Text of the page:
Although it’s true that Dabiri seems to be either a marxist or (at minimum) a very marxism-influenced thinker, it would be wrong to think that in this book she simply reiterates longstanding marxist positions in an accessible way. Her book is much more rooted in and committed to engaging with a wide range of anti-racist scholarship and struggle histories, extending well beyond any narrow ideological limitations. And the book is extremely up to date: not only extensively discussing the 2020 BLM upsurge, and how it was or wasn’t processed online, but also discussing the demagogic campaigns against “critical race theory” in education, the COVID pandemic, and lot’s of other things that give the book a very contemporary feel. So, yes, it’s marxist or semi-marxist at least, but it’s not just reiterating points that are already familiar to marxist readers.
One of the most striking features of the book is its subtly subversive title: it sets the reader up to expect something that it resolutely refuses to deliver, namely, a liberal-individualist analysis of how white individuals can situate themselves comfortably on the “virtuous” side of the racism/antiracism divide. Intead, the book is from start to finish fixated on a very different set of questions: how can we win? How can race be eradicated? How can powerful, ambitious social movements be built through militant struggles and the learning processes they unleash? What is the difference between the kinds of antiracism that empower poor and other working-class Black people and the (supposedly class-neutral) kinds of antiracism that insulate systems of exploitation and extraction from critical challenges from below that pose existential threats to their continuation?
“What white people can do,” it turns out, is not mostly a matter of stepping up their tweet game, or undertaking an insular, self-obsessed or narcissistic process of self-examination, or even ‘holding businesses accountable’ for their products or ads. Instead, as the subtitle already hints, it’s mostly about linking struggles against racism with anti-capitalist, anti-sexist, anti-colonial, anti-imperialist and environmental struggles, and rethinking the idea of liberation in ways that are sensitive to the relationship between racism and other systems of domination and exploitation and the struggles against these systems. Above all, it’s about putting the project of defeating racism at the centre of our thought, speech and action around ‘race,’ and so refusing to adapt to or reaffirm the permanence or incontestable centrality of race, especially the persistent centring of white people (notably in allyship discourse) that she continually critiques.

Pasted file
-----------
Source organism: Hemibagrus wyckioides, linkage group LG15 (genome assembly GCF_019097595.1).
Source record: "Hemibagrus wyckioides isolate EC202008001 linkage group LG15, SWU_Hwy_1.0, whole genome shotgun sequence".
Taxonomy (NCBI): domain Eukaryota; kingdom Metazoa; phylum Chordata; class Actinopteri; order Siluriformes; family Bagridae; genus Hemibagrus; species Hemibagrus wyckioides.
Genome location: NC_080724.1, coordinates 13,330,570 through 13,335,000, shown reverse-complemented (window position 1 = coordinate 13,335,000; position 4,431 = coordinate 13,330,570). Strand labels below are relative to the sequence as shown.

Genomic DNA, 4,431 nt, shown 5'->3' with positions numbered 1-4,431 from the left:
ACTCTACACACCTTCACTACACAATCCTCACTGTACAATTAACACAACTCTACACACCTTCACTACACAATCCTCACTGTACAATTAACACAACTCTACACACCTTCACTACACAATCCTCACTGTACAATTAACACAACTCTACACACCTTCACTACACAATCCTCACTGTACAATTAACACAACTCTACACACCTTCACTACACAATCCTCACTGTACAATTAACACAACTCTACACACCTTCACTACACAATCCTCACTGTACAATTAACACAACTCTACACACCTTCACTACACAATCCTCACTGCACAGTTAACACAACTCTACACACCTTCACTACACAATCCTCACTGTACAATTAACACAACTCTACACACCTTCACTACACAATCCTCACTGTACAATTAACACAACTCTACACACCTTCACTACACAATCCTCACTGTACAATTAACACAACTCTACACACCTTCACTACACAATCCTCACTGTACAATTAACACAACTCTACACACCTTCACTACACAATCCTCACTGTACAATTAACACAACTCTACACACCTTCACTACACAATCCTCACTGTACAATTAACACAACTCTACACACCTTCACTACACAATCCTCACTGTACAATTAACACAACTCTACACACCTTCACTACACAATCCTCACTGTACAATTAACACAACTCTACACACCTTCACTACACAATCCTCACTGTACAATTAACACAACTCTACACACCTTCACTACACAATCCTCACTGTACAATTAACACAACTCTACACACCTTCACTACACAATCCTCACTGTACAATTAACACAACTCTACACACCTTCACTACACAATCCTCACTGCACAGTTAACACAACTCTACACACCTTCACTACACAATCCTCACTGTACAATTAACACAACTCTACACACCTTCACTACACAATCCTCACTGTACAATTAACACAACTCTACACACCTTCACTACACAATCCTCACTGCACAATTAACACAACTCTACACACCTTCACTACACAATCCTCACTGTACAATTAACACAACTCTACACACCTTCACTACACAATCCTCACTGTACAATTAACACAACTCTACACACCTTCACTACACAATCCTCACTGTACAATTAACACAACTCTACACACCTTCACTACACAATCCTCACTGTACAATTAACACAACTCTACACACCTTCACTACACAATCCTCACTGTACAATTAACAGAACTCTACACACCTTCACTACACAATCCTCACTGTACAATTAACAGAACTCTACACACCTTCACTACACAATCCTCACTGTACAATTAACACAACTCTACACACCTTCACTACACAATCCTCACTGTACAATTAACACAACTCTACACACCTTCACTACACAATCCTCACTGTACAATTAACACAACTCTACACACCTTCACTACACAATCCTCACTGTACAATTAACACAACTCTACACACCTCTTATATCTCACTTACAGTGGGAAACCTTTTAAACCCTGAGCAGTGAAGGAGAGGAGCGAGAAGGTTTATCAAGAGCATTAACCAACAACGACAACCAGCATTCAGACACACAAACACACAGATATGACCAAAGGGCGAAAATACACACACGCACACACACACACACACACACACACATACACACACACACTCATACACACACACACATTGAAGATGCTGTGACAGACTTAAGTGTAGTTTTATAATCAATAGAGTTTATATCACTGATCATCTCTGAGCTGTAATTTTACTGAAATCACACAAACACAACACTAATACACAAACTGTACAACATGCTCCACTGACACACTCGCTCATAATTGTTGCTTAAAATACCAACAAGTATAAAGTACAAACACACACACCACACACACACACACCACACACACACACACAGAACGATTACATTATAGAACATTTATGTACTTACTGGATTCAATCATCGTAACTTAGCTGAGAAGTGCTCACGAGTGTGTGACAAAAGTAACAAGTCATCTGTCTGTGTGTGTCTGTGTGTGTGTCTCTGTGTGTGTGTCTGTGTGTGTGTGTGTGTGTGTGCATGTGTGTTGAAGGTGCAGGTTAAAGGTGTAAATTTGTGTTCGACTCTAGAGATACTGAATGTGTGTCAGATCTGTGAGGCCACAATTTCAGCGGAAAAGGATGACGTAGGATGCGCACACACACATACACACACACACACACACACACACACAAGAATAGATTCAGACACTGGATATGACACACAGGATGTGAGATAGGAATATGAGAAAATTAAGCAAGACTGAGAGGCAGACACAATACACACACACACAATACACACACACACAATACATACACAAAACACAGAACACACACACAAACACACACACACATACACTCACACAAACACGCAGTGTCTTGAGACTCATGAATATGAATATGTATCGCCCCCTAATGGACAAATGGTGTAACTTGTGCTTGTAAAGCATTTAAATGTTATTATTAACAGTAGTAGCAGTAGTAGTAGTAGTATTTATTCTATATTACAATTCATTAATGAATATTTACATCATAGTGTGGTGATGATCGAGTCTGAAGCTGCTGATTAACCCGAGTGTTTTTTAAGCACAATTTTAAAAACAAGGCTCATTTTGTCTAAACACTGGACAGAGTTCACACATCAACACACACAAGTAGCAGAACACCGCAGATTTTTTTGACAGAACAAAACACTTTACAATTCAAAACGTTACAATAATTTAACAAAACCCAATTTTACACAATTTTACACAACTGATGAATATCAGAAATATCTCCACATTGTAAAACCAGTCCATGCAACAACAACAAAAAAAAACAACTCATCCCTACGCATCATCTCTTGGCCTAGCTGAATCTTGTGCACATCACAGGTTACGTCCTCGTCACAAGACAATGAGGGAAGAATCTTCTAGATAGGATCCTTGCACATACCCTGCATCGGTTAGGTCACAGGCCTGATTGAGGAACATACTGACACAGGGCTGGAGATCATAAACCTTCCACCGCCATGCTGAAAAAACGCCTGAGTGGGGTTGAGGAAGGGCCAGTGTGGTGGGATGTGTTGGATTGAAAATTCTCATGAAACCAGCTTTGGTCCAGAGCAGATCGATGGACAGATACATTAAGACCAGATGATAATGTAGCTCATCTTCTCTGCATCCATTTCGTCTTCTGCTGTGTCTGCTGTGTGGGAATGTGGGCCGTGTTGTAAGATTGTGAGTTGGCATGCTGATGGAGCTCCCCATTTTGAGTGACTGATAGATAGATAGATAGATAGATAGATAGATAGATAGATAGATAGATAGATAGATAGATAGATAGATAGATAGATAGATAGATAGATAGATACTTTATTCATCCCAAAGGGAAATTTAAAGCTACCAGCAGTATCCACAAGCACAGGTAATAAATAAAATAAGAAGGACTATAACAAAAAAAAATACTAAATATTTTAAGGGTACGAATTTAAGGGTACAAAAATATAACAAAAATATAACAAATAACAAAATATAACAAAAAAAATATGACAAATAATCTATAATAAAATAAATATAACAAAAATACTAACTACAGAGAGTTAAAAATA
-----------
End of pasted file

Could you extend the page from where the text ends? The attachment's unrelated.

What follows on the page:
(If you read between the lines here that Dabiri’s book is implicitly mounting a challenge, not only to racial liberalism, but also to Afropessimism, you wouldn’t be wrong — although I don’t think she explicitly mentions or criticizes directly Afropessimism. The whole tone and framework, make the point hard to miss.)
Dabiri’s book is also relentlessly critical of, and unflinchingly honest about, the failings of the forms of anti-racism that have evolved in the dysfunctional ecosystems of social-media consumption.
Overall, the book is a great introduction to anti-racism in theory and practice: utterly non-academic in tone, yet thoroughly conversant with and precise about the insights (or failings) of the past 50 years of academic anti-racist theory. Challenging to all, in a multitude of different ways, it also somehow manages to be inviting to most readers, especially readers committed to fighting to win in anti-systemic social movements.